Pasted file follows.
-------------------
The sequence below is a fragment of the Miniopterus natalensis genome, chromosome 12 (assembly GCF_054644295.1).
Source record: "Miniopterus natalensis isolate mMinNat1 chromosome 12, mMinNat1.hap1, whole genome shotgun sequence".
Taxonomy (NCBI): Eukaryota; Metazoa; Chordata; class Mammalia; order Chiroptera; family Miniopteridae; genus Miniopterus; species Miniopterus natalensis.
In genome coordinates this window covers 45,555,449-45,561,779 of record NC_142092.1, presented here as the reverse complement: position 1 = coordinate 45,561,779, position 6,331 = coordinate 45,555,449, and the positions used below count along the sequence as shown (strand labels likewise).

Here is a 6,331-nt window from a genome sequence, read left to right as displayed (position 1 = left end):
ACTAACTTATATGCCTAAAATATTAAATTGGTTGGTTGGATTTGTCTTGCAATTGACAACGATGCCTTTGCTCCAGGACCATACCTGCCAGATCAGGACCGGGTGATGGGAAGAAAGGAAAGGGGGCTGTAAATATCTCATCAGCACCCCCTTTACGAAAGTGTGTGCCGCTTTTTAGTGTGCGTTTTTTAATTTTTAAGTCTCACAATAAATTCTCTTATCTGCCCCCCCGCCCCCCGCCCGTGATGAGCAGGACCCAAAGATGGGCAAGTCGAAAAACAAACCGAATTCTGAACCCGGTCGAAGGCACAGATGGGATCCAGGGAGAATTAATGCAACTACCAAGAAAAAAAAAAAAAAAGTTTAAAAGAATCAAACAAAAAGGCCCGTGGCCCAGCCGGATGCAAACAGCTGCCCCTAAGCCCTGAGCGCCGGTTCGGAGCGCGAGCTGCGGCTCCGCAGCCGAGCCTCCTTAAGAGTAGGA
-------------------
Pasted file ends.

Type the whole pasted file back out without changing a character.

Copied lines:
The sequence below is a fragment of the Miniopterus natalensis genome, chromosome 12 (assembly GCF_054644295.1).
Source record: "Miniopterus natalensis isolate mMinNat1 chromosome 12, mMinNat1.hap1, whole genome shotgun sequence".
Taxonomy (NCBI): Eukaryota; Metazoa; Chordata; class Mammalia; order Chiroptera; family Miniopteridae; genus Miniopterus; species Miniopterus natalensis.
In genome coordinates this window covers 45,555,449-45,561,779 of record NC_142092.1, presented here as the reverse complement: position 1 = coordinate 45,561,779, position 6,331 = coordinate 45,555,449, and the positions used below count along the sequence as shown (strand labels likewise).

Here is a 6,331-nt window from a genome sequence, read left to right as displayed (position 1 = left end):
ACTAACTTATATGCCTAAAATATTAAATTGGTTGGTTGGATTTGTCTTGCAATTGACAACGATGCCTTTGCTCCAGGACCATACCTGCCAGATCAGGACCGGGTGATGGGAAGAAAGGAAAGGGGGCTGTAAATATCTCATCAGCACCCCCTTTACGAAAGTGTGTGCCGCTTTTTAGTGTGCGTTTTTTAATTTTTAAGTCTCACAATAAATTCTCTTATCTGCCCCCCCGCCCCCCGCCCGTGATGAGCAGGACCCAAAGATGGGCAAGTCGAAAAACAAACCGAATTCTGAACCCGGTCGAAGGCACAGATGGGATCCAGGGAGAATTAATGCAACTACCAAGAAAAAAAAAAAAAAAGTTTAAAAGAATCAAACAAAAAGGCCCGTGGCCCAGCCGGATGCAAACAGCTGCCCCTAAGCCCTGAGCGCCGGTTCGGAGCGCGAGCTGCGGCTCCGCAGCCGAGCCTCCTTAAGAGTAGGA